Working off and exercises are incredibly difficult and painful. This course is not intended for non-serious fighters. If you don't even like jumping rope, this course is not for you! I only recommend these workouts to serious athletes or people with crazy curiosity.
The average person won't even make it past DAY 5. If you're looking for a challenge and really want to take your footwork to the next level, this course will give you the best footwork in the gym!
100+ footwork exercises ranging from easy to difficult to difficult to painful to impossible. Many of you who are reading this now will NEVER be able to do them all. However, your footwork speed, accuracy and agility will improve enormously if you work on it.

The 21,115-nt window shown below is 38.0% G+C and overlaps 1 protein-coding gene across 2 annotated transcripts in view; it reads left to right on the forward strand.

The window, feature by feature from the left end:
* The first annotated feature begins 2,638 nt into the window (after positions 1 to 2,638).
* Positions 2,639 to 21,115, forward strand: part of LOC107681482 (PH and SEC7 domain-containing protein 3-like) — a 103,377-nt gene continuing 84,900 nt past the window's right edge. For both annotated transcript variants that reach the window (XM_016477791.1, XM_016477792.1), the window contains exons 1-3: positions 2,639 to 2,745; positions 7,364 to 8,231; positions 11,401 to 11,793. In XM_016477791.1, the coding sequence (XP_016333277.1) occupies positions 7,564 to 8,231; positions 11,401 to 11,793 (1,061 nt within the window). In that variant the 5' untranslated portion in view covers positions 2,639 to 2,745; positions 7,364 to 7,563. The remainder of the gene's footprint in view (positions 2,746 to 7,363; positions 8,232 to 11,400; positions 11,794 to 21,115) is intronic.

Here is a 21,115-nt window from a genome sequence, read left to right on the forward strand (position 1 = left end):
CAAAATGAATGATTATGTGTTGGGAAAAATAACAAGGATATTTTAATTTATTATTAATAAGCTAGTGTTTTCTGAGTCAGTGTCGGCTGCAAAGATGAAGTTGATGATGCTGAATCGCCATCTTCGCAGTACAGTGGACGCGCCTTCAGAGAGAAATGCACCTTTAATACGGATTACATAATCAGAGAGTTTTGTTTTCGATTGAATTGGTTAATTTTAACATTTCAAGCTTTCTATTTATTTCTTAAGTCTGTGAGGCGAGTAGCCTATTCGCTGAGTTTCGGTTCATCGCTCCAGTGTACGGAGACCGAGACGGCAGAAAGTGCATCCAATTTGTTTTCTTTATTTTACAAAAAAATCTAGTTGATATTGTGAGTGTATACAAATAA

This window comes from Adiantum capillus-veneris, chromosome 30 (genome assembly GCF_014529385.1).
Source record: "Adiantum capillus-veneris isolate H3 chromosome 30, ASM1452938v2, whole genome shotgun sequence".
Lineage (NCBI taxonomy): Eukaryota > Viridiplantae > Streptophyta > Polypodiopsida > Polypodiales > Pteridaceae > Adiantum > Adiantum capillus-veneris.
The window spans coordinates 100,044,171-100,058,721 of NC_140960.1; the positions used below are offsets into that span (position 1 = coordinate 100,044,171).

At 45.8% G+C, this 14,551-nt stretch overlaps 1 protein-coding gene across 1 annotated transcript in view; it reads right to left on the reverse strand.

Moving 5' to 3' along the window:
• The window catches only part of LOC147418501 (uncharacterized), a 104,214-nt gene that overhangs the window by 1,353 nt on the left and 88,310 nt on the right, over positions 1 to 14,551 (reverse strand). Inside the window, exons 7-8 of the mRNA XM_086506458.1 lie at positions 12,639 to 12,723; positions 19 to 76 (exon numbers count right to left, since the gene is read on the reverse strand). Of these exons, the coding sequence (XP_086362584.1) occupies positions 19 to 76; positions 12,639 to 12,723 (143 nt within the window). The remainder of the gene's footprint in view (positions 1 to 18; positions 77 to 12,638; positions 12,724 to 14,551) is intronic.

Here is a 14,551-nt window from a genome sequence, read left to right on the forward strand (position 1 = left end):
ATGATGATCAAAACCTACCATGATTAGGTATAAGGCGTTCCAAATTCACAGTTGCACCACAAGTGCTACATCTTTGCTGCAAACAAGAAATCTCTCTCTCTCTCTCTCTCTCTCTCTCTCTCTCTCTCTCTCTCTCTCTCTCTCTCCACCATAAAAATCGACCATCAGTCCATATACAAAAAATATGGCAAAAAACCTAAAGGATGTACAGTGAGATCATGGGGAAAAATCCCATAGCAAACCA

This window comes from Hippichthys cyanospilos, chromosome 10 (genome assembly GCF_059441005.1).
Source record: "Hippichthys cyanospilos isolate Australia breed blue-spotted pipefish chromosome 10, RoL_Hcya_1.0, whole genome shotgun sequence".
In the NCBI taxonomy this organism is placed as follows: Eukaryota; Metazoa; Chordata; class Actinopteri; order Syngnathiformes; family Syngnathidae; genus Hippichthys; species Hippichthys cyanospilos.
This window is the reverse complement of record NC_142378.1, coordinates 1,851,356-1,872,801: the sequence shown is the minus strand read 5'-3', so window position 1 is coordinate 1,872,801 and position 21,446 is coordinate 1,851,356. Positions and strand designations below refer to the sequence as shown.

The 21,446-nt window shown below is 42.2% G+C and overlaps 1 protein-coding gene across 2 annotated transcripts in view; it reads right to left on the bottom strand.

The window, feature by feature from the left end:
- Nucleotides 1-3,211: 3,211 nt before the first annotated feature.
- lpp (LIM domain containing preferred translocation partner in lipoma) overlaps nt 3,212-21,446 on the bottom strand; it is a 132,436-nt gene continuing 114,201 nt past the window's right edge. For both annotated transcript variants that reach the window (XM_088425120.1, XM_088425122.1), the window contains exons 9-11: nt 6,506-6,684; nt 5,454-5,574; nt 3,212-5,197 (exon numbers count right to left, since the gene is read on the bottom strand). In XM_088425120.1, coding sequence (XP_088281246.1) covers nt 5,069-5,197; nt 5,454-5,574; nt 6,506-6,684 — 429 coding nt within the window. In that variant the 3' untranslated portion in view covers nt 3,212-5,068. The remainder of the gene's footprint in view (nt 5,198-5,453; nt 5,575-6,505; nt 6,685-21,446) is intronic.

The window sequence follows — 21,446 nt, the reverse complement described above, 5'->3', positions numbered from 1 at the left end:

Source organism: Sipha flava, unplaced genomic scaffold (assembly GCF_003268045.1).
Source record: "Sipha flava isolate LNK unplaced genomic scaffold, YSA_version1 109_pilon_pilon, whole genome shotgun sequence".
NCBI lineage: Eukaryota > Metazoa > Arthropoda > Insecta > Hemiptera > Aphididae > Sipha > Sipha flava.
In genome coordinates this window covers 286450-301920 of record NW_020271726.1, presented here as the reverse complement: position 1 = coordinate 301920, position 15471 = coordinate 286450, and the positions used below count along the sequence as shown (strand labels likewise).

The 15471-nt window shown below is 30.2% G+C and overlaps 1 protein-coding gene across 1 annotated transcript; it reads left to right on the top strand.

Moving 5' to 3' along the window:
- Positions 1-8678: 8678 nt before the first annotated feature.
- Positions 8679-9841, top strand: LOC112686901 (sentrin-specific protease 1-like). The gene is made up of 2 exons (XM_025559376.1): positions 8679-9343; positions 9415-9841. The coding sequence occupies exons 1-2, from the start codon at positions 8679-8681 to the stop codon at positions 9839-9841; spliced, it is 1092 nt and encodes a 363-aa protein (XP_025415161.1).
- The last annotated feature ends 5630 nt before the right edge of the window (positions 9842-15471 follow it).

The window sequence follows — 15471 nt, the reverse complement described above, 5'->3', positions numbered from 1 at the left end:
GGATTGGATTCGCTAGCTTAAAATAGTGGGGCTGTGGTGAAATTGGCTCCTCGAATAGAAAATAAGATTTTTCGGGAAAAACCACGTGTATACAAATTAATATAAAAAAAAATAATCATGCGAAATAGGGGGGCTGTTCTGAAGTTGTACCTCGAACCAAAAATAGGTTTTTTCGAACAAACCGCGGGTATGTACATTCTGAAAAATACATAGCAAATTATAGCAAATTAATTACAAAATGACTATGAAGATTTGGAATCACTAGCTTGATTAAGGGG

If you can survive these workouts,
footwork in combat will be easy.
Fighter Dancer Footwork
BUY NOW FOR $57 USD
- 4 HOURS of videos - 240 minutes of instructional videos broken down into a 10-day workout program. Learn secret techniques and discover over 100+ specialized exercises that will improve your footwork!
- 26-PAGE Workbook - All footwork exercises, key balance tips and techniques in a helpful PDF file. Print it out, follow it and take notes.
- ALL YOU NEED IS SOCKS - Ideally, it would be nice to have dance shoes and a smooth floor, but you can do many of these exercises on any surface with socks on.
- THIS IS A DIGITAL PRODUCT - nothing will be mailed to you. You will immediately receive a member login in your email after purchase. Videos can be watched on a computer, they can be converted for iPad or burned to DVD.
This is what you get...
INTRODUCTION - equipment and warm up
- summary of OPTIONAL utility equipment